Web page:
Monday, February 28, 2011

The Academy Awards

I tweeted my way through last night's Academy Awards. As much as I wanted James Franco and Anne Hathaway to do well, I don't think the show came together. Their opening montage was great. Invading Alec Baldwin's dreams to steel hosting secrets, and discovering that Baldwin has Morgan Freeman narrate his dreams (but who doesn't?). But my question was: Why steel secrets from last year's co-host who wasn't invited back? Billy Crystal would have been a better choice, and if you're trying to "young and hip," go with John Stewart.

Having Franco walk out with his iPhone and Justin Timberlake mention apps doesn't automatically mean the show is going to connect with younger viewers (though I was checking Franco's tweets during breaks, so it may have worked) and the telecast seemed desperate to do that. At one point, Hathaway called this "The young and hip Oscars," but the show quickly undercut itself. See my first tweet:

       @DanielWyman: Why are we talking about Gone with the Wind? #oscars

I mean, seriously, I want to know what films are going to win, not be reminded of one that won years ago and I think is overrated. The flashbacks to Oscar history counteracted the Facebook references when it came to making the show relevant for young audiences, much like King's Speech negating The Social Network when it comes to relevance...

      @DanielWyman: Okay the supporting actress presentation was funny, but it took a long time #oscars

Kirk Douglas presented the award for Best Supporting Actress, and while it was funny, going back to my point about "young audiences," I really had no idea who he was (I have since enlightened myself on Wikipedia). Also, I wasn't always certain if the things I was laughing at were supposed to funny. The whole bit dragged on too long and I wanted to find out who won, so that's a strike against it. I hear Melissa Leo dropped the first F-bomb in Oscar history during her speech. I guess that's something.

      @DanielWyman: King's Speech and Social Network win the screenplay awards. But at least Inception won cinematography #oscars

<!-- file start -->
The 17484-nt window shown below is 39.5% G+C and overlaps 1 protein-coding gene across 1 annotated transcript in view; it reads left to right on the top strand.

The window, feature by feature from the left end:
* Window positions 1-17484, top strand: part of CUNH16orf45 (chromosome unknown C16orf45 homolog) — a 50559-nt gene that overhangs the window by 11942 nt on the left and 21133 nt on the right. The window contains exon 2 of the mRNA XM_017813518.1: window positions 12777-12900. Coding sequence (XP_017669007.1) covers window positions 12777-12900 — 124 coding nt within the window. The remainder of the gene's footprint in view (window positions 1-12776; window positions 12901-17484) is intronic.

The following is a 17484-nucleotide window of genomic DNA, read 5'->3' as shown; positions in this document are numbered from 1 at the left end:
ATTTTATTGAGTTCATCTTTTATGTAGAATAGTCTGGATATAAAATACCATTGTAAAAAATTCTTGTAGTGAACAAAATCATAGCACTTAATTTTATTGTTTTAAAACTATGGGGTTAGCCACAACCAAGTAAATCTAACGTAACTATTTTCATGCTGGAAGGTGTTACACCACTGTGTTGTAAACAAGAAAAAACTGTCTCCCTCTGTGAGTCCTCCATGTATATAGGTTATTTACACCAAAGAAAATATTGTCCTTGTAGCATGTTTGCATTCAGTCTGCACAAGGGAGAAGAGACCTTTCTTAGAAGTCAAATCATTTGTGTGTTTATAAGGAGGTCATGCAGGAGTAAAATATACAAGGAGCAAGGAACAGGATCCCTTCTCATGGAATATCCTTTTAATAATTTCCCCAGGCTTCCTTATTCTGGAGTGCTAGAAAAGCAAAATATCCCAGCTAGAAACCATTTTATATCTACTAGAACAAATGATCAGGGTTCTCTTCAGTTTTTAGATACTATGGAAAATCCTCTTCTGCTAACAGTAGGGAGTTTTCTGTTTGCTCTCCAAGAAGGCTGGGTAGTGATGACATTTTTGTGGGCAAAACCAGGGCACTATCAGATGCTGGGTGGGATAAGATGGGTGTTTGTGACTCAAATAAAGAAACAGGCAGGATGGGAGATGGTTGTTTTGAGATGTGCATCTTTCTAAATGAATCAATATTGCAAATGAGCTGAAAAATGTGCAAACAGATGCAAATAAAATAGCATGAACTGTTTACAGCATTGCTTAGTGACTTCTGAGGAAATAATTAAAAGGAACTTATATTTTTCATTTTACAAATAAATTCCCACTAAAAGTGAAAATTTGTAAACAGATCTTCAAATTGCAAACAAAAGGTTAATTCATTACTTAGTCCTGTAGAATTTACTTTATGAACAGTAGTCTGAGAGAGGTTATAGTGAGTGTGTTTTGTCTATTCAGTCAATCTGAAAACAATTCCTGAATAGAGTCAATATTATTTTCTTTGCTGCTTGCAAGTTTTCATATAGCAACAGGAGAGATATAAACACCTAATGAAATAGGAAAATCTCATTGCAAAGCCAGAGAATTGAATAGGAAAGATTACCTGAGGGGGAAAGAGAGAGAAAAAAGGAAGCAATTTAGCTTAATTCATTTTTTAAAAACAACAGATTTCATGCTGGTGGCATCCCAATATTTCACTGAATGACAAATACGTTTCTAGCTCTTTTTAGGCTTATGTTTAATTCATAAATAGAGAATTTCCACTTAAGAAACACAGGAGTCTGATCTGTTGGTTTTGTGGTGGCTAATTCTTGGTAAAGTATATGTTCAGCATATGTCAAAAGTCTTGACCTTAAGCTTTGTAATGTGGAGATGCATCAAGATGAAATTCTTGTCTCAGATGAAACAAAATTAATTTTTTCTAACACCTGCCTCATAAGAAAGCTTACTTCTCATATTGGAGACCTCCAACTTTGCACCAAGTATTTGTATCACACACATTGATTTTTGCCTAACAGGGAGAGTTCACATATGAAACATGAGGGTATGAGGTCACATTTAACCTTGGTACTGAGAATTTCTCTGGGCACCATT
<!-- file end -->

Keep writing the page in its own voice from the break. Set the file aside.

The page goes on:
I was disappointed Inception lost Original Screenplay. Since King's Speech was based on a true story, it didn't seem to me like it should have qualified. Still, Inception did win cinematography, and that, along with screenplay and editing are (in my opinion) the most underrated determiners of the quality of a film.

      @DanielWyman: The sound awards are always funny 'cause it's the only time you'll see the academy admit a movie like "Salt" exists. #oscars

Even I didn't see Salt, but it got more nominations than The Tourist...  The sound, makeup and visual effects awards gave nominations to TRON: Legacy, Iron Man 2, Unstoppable, and a victory for The Wolfman. I always find it sad that I care more about who wins Best Visual Effects more than I care about who wins Best Actress, because I've actually seen the films. VFX went to Inception, so with the cinematography win, it explains why the movie is so awesome to watch. 

      @jamesfranco is awesome

I tweeted this when he walked out in a dress, though I was disappointed that no song and dance number followed. It was another moment where things didn't quite click, following Hathaway's jabs at Hugh Jackman, which didn't really make sense. It felt like that whole bit was missing something.

      @DanielWyman: Movie musical montage ftw #oscars

I thought this was one of the best parts of the night, though there's probably better stuff on YouTube. A serious of auto-tuned clips from Harry Potter, Social Network, and Twilight, among others. MTV has part of the video, the whole thing keeps appearing and disappearing from YouTube. 

For the acting awards, I was happy that Padme and Batman won, though I hadn't seen their movies, and Colin Firth's win really was the "No duh" moment of the night.

      @DanielWyman: King's Speech wins pretty much everything, which is okay I guess, but those kids look stoned... #oscars

So King's Speech won Best Picture and Best Director. I think the thing I'm most upset by is actually that Christopher Nolan wasn't even nominated in the director category. I'm sure some people are upset David Fincher didn't win with his history, and I'd have been happy that he did, but Tom Hooper did a great job with King's Speech.

Of course my favorite moment of the night was probably Steven Spielberg walking out to present Best Picture with the Jurassic Park theme playing. Ironically, this points out how irrelevant the Oscars can be, considering Jurassic Park wasn't nominated for Best Picture and it's score wasn't nominated, but now it's one of the most iconic themes they can dig up.

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